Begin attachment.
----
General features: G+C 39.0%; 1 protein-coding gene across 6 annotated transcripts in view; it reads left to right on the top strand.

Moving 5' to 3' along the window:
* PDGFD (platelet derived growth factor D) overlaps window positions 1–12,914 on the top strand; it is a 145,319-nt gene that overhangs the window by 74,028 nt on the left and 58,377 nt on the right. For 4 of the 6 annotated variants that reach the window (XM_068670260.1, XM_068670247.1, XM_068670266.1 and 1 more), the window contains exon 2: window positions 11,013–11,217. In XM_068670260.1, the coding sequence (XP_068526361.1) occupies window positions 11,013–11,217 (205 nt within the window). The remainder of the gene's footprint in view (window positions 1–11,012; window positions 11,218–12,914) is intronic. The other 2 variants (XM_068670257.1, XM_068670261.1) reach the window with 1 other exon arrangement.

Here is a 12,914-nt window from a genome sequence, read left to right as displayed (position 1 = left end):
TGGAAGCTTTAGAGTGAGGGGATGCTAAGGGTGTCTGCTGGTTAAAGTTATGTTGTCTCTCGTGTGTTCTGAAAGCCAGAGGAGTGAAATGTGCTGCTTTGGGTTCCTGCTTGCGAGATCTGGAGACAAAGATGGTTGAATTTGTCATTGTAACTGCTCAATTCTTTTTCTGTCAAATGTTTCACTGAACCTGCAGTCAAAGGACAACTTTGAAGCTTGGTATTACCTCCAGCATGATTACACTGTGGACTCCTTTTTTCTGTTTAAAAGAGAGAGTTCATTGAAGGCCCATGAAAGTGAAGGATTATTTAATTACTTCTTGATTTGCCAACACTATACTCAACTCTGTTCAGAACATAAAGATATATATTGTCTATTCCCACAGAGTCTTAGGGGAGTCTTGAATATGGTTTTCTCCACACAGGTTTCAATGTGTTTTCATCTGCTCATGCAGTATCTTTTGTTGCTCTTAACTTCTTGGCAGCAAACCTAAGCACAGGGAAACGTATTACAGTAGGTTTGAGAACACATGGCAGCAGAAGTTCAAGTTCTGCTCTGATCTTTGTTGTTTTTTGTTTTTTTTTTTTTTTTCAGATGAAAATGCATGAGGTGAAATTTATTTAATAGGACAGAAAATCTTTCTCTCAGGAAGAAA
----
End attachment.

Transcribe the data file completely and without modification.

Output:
General features: G+C 39.0%; 1 protein-coding gene across 6 annotated transcripts in view; it reads left to right on the top strand.

Moving 5' to 3' along the window:
* PDGFD (platelet derived growth factor D) overlaps window positions 1–12,914 on the top strand; it is a 145,319-nt gene that overhangs the window by 74,028 nt on the left and 58,377 nt on the right. For 4 of the 6 annotated variants that reach the window (XM_068670260.1, XM_068670247.1, XM_068670266.1 and 1 more), the window contains exon 2: window positions 11,013–11,217. In XM_068670260.1, the coding sequence (XP_068526361.1) occupies window positions 11,013–11,217 (205 nt within the window). The remainder of the gene's footprint in view (window positions 1–11,012; window positions 11,218–12,914) is intronic. The other 2 variants (XM_068670257.1, XM_068670261.1) reach the window with 1 other exon arrangement.

Here is a 12,914-nt window from a genome sequence, read left to right as displayed (position 1 = left end):
TGGAAGCTTTAGAGTGAGGGGATGCTAAGGGTGTCTGCTGGTTAAAGTTATGTTGTCTCTCGTGTGTTCTGAAAGCCAGAGGAGTGAAATGTGCTGCTTTGGGTTCCTGCTTGCGAGATCTGGAGACAAAGATGGTTGAATTTGTCATTGTAACTGCTCAATTCTTTTTCTGTCAAATGTTTCACTGAACCTGCAGTCAAAGGACAACTTTGAAGCTTGGTATTACCTCCAGCATGATTACACTGTGGACTCCTTTTTTCTGTTTAAAAGAGAGAGTTCATTGAAGGCCCATGAAAGTGAAGGATTATTTAATTACTTCTTGATTTGCCAACACTATACTCAACTCTGTTCAGAACATAAAGATATATATTGTCTATTCCCACAGAGTCTTAGGGGAGTCTTGAATATGGTTTTCTCCACACAGGTTTCAATGTGTTTTCATCTGCTCATGCAGTATCTTTTGTTGCTCTTAACTTCTTGGCAGCAAACCTAAGCACAGGGAAACGTATTACAGTAGGTTTGAGAACACATGGCAGCAGAAGTTCAAGTTCTGCTCTGATCTTTGTTGTTTTTTGTTTTTTTTTTTTTTTTCAGATGAAAATGCATGAGGTGAAATTTATTTAATAGGACAGAAAATCTTTCTCTCAGGAAGAAA